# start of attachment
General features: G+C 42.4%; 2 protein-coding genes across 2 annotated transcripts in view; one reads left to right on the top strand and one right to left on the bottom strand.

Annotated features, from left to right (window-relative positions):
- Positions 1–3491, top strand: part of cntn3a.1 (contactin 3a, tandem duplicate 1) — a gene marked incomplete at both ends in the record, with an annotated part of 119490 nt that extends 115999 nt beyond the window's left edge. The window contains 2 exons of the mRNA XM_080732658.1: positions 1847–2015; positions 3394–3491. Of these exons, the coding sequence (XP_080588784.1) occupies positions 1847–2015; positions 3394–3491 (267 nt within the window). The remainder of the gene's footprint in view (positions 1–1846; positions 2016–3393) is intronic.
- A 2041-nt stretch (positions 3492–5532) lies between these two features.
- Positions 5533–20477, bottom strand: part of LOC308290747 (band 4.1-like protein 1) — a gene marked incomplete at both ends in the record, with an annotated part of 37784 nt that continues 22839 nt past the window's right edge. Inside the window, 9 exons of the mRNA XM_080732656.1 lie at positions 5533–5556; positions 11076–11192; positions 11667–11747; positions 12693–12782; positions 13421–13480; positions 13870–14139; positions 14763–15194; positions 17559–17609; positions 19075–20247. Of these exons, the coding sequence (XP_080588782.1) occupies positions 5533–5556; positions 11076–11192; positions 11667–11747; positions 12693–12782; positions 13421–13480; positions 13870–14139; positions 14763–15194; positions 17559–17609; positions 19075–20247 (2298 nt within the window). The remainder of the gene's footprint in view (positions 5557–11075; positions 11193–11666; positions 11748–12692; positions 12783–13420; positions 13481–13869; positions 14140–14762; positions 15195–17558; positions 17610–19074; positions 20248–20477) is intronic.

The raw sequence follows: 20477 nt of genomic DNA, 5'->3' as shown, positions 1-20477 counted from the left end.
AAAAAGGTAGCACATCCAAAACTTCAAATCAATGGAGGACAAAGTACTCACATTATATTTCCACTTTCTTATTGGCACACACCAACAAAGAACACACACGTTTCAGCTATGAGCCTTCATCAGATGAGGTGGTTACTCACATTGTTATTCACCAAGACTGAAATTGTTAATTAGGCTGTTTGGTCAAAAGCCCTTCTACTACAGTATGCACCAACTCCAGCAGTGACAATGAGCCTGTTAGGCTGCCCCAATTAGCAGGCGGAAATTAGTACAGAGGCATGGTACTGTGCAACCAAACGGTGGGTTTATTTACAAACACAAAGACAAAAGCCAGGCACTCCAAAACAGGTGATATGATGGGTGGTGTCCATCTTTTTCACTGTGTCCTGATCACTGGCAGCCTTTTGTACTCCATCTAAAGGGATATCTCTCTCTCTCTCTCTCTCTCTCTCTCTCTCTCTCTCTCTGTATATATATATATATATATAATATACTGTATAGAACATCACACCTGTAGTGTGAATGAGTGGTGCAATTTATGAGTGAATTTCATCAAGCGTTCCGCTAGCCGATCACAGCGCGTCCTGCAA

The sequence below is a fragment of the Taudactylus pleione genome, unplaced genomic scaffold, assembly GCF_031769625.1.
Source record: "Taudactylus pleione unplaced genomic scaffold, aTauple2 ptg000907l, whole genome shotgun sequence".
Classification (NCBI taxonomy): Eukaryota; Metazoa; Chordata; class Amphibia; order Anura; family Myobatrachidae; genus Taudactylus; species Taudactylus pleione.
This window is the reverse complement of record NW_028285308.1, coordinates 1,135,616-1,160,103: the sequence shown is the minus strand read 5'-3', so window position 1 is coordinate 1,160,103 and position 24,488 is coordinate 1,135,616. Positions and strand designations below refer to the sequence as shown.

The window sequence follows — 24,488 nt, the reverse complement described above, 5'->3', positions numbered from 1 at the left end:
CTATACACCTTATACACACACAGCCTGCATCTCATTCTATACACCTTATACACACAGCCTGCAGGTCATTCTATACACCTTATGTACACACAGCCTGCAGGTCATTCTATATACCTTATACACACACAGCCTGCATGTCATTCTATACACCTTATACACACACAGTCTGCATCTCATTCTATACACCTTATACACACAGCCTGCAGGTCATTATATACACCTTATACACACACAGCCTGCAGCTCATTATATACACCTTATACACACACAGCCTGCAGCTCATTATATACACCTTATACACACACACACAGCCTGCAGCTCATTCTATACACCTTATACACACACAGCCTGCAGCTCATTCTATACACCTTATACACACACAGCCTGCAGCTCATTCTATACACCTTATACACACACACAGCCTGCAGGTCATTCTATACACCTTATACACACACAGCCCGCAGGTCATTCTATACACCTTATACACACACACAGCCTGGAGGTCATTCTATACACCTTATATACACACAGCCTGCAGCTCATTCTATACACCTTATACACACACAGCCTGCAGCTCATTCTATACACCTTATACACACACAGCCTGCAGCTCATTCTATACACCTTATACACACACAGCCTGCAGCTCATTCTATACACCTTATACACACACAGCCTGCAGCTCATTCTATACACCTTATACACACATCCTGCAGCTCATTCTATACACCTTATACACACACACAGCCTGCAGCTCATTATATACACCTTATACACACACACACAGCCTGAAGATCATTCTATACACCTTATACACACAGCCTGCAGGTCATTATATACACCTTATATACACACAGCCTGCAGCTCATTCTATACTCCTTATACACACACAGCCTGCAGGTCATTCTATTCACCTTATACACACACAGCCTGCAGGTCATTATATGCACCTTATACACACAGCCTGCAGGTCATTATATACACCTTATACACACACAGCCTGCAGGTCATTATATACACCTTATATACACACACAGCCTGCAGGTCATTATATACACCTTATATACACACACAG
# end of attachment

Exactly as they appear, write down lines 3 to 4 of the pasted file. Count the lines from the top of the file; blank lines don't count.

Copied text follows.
- Positions 1–3491, top strand: part of cntn3a.1 (contactin 3a, tandem duplicate 1) — a gene marked incomplete at both ends in the record, with an annotated part of 119490 nt that extends 115999 nt beyond the window's left edge. The window contains 2 exons of the mRNA XM_080732658.1: positions 1847–2015; positions 3394–3491. Of these exons, the coding sequence (XP_080588784.1) occupies positions 1847–2015; positions 3394–3491 (267 nt within the window). The remainder of the gene's footprint in view (positions 1–1846; positions 2016–3393) is intronic.
- A 2041-nt stretch (positions 3492–5532) lies between these two features.